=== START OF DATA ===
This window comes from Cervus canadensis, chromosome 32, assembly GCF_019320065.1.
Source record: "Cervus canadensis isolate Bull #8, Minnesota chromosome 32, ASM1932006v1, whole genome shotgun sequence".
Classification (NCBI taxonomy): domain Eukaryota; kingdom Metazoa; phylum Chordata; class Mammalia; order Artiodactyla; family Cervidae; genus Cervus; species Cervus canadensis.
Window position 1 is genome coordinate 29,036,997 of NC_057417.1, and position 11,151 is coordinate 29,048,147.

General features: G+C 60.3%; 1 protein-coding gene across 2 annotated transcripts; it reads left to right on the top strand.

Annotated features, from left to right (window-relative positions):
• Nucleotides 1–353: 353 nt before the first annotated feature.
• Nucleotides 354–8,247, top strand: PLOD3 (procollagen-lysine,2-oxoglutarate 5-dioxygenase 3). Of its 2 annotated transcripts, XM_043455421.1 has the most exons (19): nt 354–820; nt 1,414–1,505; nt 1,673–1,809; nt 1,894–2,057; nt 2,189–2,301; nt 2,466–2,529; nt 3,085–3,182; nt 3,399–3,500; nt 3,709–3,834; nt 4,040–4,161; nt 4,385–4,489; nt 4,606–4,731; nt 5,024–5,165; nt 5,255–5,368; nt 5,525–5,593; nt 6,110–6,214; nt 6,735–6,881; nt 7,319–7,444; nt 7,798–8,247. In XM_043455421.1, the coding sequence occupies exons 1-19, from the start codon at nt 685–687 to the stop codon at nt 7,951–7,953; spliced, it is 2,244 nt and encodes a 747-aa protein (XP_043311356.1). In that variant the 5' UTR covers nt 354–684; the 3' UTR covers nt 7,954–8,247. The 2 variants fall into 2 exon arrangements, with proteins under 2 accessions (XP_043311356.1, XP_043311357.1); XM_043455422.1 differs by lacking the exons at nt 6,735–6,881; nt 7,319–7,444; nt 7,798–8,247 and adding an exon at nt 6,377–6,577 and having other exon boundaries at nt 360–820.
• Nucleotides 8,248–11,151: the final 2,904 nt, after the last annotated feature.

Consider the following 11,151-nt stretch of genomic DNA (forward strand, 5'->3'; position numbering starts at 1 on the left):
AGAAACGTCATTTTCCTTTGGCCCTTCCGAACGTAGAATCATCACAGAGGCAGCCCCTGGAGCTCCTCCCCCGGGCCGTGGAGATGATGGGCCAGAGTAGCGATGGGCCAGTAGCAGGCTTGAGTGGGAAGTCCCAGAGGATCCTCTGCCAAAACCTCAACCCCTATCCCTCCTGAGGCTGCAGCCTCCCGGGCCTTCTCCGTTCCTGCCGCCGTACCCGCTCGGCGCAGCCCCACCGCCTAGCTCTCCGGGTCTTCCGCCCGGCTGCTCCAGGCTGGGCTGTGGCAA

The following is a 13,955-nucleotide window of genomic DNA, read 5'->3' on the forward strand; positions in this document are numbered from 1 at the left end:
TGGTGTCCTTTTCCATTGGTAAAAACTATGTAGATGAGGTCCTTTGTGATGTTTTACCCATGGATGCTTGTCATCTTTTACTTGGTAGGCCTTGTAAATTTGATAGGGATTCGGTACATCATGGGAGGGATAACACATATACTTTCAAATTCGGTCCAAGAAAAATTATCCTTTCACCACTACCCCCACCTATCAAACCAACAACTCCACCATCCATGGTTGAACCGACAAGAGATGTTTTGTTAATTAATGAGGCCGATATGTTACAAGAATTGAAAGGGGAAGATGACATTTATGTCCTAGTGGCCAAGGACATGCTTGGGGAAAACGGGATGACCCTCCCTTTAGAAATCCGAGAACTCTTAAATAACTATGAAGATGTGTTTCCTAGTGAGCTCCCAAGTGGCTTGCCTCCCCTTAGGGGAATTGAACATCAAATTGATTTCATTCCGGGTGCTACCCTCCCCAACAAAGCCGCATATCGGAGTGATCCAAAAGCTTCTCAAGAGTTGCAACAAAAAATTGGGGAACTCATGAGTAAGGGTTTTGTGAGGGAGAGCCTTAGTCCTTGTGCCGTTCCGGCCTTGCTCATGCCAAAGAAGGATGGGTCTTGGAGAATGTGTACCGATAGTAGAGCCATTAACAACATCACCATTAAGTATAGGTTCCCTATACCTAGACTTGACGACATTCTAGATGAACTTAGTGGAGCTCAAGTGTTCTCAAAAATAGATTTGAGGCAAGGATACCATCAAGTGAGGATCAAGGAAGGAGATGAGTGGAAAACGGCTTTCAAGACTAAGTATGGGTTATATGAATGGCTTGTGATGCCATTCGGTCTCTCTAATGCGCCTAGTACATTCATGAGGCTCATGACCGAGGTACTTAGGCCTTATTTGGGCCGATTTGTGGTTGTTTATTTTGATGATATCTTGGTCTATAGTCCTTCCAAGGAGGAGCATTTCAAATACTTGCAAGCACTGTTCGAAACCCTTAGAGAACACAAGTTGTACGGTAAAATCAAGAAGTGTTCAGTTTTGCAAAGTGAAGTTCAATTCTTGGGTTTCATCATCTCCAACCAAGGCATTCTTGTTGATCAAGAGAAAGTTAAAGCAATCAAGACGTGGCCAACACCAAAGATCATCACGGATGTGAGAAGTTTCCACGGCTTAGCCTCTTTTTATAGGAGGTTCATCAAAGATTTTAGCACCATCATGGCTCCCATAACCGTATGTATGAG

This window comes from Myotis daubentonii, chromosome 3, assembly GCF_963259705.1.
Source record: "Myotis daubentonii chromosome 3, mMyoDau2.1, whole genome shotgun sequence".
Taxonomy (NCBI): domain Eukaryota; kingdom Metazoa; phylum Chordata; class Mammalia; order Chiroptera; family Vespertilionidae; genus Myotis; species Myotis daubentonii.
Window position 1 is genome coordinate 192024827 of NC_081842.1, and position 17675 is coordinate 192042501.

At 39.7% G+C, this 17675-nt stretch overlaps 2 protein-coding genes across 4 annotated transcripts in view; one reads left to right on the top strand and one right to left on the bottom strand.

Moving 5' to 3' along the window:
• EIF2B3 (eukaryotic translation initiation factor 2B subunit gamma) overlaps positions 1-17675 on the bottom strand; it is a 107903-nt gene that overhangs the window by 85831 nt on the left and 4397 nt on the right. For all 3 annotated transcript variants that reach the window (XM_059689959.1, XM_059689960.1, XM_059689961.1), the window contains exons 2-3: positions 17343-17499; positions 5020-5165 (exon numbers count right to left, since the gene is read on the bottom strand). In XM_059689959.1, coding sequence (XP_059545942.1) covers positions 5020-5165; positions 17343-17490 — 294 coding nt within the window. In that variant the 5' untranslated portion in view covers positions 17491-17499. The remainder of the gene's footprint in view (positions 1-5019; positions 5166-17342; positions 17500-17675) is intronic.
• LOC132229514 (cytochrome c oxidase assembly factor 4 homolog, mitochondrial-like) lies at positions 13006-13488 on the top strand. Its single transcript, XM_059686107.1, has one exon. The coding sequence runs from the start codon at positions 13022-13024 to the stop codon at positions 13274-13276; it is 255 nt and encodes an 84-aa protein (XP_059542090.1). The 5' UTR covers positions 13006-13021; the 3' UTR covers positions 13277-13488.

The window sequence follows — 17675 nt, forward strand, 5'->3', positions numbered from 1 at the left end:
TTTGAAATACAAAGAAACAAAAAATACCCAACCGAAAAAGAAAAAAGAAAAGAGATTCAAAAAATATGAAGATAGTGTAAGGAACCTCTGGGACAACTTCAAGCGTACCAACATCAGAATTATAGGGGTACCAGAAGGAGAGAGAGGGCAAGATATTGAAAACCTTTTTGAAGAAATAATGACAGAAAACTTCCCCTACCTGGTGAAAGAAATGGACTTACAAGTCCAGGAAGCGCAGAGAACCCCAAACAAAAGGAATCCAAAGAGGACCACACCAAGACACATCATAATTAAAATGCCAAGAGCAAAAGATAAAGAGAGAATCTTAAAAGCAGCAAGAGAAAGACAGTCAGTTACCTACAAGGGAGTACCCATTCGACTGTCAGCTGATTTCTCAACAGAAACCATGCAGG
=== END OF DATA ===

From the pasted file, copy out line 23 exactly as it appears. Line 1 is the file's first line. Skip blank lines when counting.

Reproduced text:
TTTGAAATACAAAGAAACAAAAAATACCCAACCGAAAAAGAAAAAAGAAAAGAGATTCAAAAAATATGAAGATAGTGTAAGGAACCTCTGGGACAACTTCAAGCGTACCAACATCAGAATTATAGGGGTACCAGAAGGAGAGAGAGGGCAAGATATTGAAAACCTTTTTGAAGAAATAATGACAGAAAACTTCCCCTACCTGGTGAAAGAAATGGACTTACAAGTCCAGGAAGCGCAGAGAACCCCAAACAAAAGGAATCCAAAGAGGACCACACCAAGACACATCATAATTAAAATGCCAAGAGCAAAAGATAAAGAGAGAATCTTAAAAGCAGCAAGAGAAAGACAGTCAGTTACCTACAAGGGAGTACCCATTCGACTGTCAGCTGATTTCTCAACAGAAACCATGCAGG